Sessions orders refugee women, kids back to abusive husbands
Vicky Chavez at the First Unitarian Church in Salt Lake City, Utah, Jan. 31, where she sought sanctuary from Immigration and Customs Enforcement while her asylum case is considered. She moved to the U.S. in 2014, citing domestic abuse, violence, and economic and social unrest. Under the latest ruling from Attorney General Sessions, even more women like Chavez will face deportation. | Steve Griffin / The Salt Lake Tribune via AP

WASHINGTON—Advocates for immigrants and undocumented people blasted the latest Trump administration anti-immigrant ruling, denying asylum to beaten, battered, and sexually assaulted spouses and kids. They said the decision makes success in such claims virtually impossible.

But despite their outrage, there may not be much they can do about it. That’s because Trump Attorney General Jefferson Beauregard Sessions used an individual immigrant’s case to announce the government’s stand—and the law allows no appeal of his ruling.

A leader of the top group of immigration lawyers said, however, that his organization may take the administration to court over the general anti-asylum policy.

Sessions, an Alabaman named after two top Confederate officials, announced the ruling.

“An applicant seeking to establish persecution based on the conduct of a private actor must show more than the (home) government’s difficulty in controlling private behavior. The applicant must show the government condoned the private actions or showed an inability to protect the victims,” Sessions’ ruled.

“Generally, claims by aliens pertaining to domestic violence or gang violence perpetrated by non-governmental actors will not qualify for asylum,” Sessions said in the case of a Guatemalan woman whose husband sexually, emotionally, and physically abused her. An immigration board had ruled for her.

The Democratic Obama administration made it easier for asylum claimants to proceed, but Sessions and Trump reversed that. In 2016, the most recent year with available statistics, some 96,000 people submitted such asylum claims.

“This…is a deliberate decision to turn our backs on survivors of domestic abuse and gang violence,” said Ali Noorani, executive director of the National Immigration Forum.

“The United States and this administration are able to afford relief to these individuals under the existing asylum law, but instead are choosing to send them back to countries where their governments and law enforcement cannot protect them.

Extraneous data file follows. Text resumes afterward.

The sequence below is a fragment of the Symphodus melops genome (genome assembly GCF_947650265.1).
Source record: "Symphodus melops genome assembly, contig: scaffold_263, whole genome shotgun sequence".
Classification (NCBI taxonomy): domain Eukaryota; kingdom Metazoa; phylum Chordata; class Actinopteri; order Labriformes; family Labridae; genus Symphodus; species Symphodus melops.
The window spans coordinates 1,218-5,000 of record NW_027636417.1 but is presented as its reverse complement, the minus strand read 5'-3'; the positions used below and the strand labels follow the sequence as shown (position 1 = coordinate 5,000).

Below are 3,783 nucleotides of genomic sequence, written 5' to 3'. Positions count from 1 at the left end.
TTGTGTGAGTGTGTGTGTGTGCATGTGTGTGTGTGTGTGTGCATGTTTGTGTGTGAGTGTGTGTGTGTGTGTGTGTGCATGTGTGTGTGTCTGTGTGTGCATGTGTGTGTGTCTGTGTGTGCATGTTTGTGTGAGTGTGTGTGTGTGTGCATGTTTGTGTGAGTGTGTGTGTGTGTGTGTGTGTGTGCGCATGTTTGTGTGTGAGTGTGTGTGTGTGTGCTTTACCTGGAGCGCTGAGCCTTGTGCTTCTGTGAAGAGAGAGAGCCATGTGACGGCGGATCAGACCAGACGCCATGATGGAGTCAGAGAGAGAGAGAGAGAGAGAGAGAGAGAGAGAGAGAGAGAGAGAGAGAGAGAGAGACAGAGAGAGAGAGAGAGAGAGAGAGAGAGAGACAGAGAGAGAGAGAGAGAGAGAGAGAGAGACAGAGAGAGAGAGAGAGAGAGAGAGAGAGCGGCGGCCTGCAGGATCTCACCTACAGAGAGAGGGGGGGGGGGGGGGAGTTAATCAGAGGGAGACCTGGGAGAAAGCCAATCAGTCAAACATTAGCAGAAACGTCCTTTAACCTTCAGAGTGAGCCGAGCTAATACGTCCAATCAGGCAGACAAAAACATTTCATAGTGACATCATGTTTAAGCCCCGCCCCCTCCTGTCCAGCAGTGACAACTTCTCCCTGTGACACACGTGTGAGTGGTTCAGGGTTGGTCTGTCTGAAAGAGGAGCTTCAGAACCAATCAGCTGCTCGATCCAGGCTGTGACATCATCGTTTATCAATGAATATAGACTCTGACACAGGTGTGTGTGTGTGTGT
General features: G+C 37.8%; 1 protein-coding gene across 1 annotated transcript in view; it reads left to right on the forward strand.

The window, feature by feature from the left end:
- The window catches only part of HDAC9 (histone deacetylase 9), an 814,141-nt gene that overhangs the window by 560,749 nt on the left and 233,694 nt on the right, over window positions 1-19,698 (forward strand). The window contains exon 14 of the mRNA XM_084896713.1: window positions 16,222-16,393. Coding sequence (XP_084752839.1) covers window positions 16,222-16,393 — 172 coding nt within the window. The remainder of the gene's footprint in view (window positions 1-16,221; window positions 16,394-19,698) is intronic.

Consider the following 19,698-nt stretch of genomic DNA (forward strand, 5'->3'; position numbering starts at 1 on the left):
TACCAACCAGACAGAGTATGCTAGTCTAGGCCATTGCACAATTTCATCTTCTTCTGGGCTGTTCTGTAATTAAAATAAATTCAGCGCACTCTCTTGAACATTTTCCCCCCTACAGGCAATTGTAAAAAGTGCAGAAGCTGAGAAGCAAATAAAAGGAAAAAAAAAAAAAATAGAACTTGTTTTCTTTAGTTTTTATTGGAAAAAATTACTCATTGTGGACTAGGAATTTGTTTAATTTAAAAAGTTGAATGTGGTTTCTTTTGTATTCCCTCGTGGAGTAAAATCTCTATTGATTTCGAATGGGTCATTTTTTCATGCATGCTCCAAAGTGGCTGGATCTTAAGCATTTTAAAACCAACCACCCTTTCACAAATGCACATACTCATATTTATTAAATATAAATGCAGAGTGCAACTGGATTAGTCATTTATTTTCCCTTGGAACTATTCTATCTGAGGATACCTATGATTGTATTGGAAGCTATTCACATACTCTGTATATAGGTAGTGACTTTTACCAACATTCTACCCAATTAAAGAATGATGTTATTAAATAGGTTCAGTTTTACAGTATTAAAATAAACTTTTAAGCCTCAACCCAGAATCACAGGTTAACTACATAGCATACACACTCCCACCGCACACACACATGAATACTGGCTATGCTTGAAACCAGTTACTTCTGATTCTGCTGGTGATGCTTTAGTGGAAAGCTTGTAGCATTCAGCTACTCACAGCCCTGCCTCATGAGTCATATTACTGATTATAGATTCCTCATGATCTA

Attorney General Jeff Sessions has ruled that fleeing domestic abuse and other imminent threats of violence are not acceptable grounds for being granted asylum in the United States. | Alex Brandon / AP

“Much like the Justice Department’s policy of ripping children from their parents, sending women back to their abusers will not make our nation safer or stronger.”

Leaders of the American Immigration Lawyers Association were even blunter.

Sessions “is turning back the clock on nearly 20 years of asylum law and undermining access to protections for bona fide asylum seekers who have suffered domestic violence, gang violence, or other forms of persecution by private actors,” said Annaluisa Padilla, AILA’s president. “He blatantly ignores the conditions in countries our own asylum law demands be taken into account when deciding these cases.”

Padilla also highlighted Sessions’s and Trump’s hostility of immigrants in general and Latinos in particular.

“This decision must also be examined in light of the Central American women and families now coming to our borders seeking protection from the uncontrolled, extreme levels violence in their home countries. These women are not safe in their own countries because the government cannot or will not protect them,” she said. “Furthermore, today’s decision has made the arduous path to asylum even more difficult for those who are pursuing protection on their own without legal representation.”

AILA Executive Director Benjamin Johnson added, “This decision…underscores this administration does not respect the fundamental right to due process and the protections enshrined in our Constitution and asylum laws. The Attorney General is inappropriately pre-judging these cases and disregarding the principle that every single asylum case must be carefully considered on its own merits.”

Johnson said Sessions’s ruling could apply to any asylum applicant, including LGBTQ violence victims. But he also vowed Sessions may not have the last word. “This case will certainly be litigated and we will turn to the independent federal courts to step up and rectify this shameful chapter in our country’s history,” he said.

Like free stuff? So do we. Here at People’s World, we believe strongly in the mission of keeping the labor and democratic movements informed so they are prepared for the struggle. But we need your help. While our content is free for readers (something we are proud of) it takes money — a lot of it — to produce and cover the stories you see in our pages. Only you, our readers and supporters, can keep us going. Only you can make sure we keep the news that matters free of paywalls and advertisements. If you enjoy reading People’s World and the stories we bring you, support our work by becoming a $5 monthly sustainer today.


Mark Gruenberg
Mark Gruenberg

Mark Gruenberg is head of the Washington, D.C., bureau of People's World. He is also the editor of Press Associates Inc. (PAI), a union news service in Washington, D.C. that he has headed since 1999. Previously, he worked as Washington correspondent for the Ottaway News Service, as Port Jervis bureau chief for the Middletown, NY Times Herald Record, and as a researcher and writer for Congressional Quarterly. Mark obtained his BA in public policy from the University of Chicago and worked as the University of Chicago correspondent for the Chicago Daily News.